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Recess Recommended

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Remember how much you looked forward to recess? As a youngster it was a chance to tune out for a short while and goof around with friends. While you probably weren’t able to articulate it then, you somehow knew that it gave you a much needed boost for the balance of the day.

A new survey reveals that working adults would welcome the introduction of workplace recess -- and experts believe the benefits are significant.

The “Survey on Workplace Recess,” conducted by Harris Interactive in August 2011 on behalf of KEEN, Inc. -- a manufacturer of hybrid outdoor and casual footwear, bags and socks -- revealed that more than half (53 percent ) of the 1,099 U.S. adults surveyed who are employed full-time indicated that a 10-minute “recess” outdoor break at their workplace every day would make them healthier, happier or more productive employees. Forty-one percent welcomed this concept of an outdoor break to help them deal with stressful situations at work, and more than one-third (35 percent) indicated that it would make employees more productive during the workday.

“We realize that our concept of recess -- a 10-minute activity break … to escape the daily grind at work to get out and play -- is new to most working adults,” says James Curleigh, CEO and chief recess officer, KEEN, Inc. “More than 70 percent of full-time employed adults said they’ve never participated in a paid recess-type break outside of lunchtime. As chief recess officer… I encourage all of our employees and employees everywhere to walk away from their desks and re-energize by reclaiming 10 minutes of playtime a day and get outside to breathe the good air.”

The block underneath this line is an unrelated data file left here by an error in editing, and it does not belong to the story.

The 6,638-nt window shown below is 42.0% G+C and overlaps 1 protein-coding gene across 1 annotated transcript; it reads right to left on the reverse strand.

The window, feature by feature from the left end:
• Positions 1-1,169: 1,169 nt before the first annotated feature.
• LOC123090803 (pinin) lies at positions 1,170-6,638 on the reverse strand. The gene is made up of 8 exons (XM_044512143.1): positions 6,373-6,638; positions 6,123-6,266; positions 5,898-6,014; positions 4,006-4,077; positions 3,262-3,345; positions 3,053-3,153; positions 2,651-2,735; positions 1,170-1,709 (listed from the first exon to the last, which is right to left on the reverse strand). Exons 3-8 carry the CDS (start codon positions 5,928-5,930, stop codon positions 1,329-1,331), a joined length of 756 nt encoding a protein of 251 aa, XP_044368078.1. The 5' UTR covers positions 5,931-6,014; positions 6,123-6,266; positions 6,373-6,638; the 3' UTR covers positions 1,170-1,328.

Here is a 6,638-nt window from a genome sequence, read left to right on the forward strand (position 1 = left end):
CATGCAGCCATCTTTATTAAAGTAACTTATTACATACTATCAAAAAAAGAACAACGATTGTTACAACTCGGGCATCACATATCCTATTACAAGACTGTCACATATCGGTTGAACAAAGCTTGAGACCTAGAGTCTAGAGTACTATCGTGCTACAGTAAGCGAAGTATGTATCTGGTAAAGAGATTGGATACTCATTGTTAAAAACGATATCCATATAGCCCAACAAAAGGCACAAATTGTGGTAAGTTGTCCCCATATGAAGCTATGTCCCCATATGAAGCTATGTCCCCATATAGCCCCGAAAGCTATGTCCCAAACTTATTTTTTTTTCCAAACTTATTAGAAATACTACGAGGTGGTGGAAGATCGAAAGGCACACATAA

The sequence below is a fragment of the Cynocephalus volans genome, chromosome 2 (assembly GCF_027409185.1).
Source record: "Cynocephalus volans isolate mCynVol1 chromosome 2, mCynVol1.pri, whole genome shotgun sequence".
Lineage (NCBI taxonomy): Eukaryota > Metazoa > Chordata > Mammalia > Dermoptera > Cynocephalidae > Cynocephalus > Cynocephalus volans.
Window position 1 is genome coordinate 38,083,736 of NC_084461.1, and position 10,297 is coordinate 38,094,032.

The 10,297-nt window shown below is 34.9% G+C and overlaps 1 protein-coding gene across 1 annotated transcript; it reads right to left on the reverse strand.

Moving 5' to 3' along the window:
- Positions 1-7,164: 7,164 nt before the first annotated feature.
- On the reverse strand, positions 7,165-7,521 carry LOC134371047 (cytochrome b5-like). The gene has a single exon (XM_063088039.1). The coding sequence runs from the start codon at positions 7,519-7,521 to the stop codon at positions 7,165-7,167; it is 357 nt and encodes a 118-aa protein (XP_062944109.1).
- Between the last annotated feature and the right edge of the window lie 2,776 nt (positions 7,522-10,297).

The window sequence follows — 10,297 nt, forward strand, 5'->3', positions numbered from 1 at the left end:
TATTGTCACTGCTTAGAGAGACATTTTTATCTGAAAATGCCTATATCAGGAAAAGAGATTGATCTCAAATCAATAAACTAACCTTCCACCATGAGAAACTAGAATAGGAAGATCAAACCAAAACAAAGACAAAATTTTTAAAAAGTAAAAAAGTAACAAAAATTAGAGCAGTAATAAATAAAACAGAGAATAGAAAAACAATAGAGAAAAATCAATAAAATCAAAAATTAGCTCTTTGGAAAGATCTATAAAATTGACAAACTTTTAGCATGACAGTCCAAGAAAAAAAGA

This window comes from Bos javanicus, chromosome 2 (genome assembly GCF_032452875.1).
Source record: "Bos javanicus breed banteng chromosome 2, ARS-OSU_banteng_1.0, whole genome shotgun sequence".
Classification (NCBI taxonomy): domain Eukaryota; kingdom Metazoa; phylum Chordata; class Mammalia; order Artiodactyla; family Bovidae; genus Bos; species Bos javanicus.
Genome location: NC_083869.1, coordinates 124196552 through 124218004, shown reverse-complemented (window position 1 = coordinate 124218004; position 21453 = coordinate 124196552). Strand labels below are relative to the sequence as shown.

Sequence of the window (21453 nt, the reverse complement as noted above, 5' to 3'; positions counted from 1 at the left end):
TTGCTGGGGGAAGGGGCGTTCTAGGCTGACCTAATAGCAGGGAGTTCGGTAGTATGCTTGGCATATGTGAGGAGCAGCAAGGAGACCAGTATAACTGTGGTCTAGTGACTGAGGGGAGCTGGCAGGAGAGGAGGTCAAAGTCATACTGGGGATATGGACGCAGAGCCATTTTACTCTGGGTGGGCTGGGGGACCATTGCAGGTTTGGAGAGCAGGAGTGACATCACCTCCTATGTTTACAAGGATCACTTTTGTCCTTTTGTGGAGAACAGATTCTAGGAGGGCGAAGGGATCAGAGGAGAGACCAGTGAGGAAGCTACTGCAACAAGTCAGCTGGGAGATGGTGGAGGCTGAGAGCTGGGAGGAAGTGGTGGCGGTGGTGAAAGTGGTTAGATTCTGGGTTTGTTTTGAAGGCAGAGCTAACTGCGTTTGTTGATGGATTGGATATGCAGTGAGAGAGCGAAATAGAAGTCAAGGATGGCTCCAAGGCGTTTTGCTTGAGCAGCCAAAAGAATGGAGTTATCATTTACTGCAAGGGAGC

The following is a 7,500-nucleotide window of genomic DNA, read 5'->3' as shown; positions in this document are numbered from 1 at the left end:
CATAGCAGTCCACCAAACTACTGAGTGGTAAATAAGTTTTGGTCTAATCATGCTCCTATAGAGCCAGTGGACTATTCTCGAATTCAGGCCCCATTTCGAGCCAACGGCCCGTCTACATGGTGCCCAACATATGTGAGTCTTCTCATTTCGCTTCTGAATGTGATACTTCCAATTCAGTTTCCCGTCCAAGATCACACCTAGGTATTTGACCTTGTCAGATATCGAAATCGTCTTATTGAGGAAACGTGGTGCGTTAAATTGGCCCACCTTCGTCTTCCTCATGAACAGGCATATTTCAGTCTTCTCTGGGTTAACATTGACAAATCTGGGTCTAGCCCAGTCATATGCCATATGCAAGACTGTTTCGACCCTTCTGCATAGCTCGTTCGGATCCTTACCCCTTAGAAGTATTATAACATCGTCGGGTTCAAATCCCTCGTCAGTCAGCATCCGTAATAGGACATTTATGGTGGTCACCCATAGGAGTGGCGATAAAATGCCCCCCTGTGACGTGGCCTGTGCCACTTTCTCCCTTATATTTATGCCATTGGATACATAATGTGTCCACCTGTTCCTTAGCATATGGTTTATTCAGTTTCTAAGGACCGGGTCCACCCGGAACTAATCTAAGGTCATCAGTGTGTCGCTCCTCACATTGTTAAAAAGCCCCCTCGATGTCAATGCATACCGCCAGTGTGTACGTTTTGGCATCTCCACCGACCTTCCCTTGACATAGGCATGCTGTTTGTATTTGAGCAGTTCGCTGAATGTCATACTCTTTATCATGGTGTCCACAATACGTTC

“People are leading increasingly digital and sedentary lifestyles [and] obesity rates continue to grow,” says Dr. Toni Yancey, author of Instant Recess: Building a Fit Nation 10 Minutes at a Time and co-director of the Center for Health Equity and professor of health services at UCLA.
“In recent workplace studies I’ve conducted with my team, short activity breaks during the day, which KEEN refers to as “recess,” have proven to be beneficial for one’s personal health and well-being, ranging from lifting one’s mood, improving productivity and aiding with weight control,” Yancey explains. “If employers offered and encouraged a paid activity break during the day, it would offer a real return on investment for them – delivering $1.50-$2.00 for every dollar spent implementing the program, according to our estimates.”

Forty-four percent of full-time employed adults indicated that they would participate in recess if it were offered at their workplace, with the greatest interest among women (53 percent) and Millennials (51 percent). Yancey maintains that if employers would commit to this 10-minute paid activity break a day, they would be taking steps to help get America moving and healthy again -- much as smoking bans galvanized tobacco control efforts three decades ago.

Seventy-eight percent of full-time employed adults felt that certain factors would need to be in place for recess to be a part of the workday, including encouragement from top management (39 percent), participation from their boss and/or colleagues (25 percent, a designated time of day for recess to avoid scheduling conflicts (35 percent), offering recess during designated paid time (35 percent) and recess becoming part of the company culture (33 percent).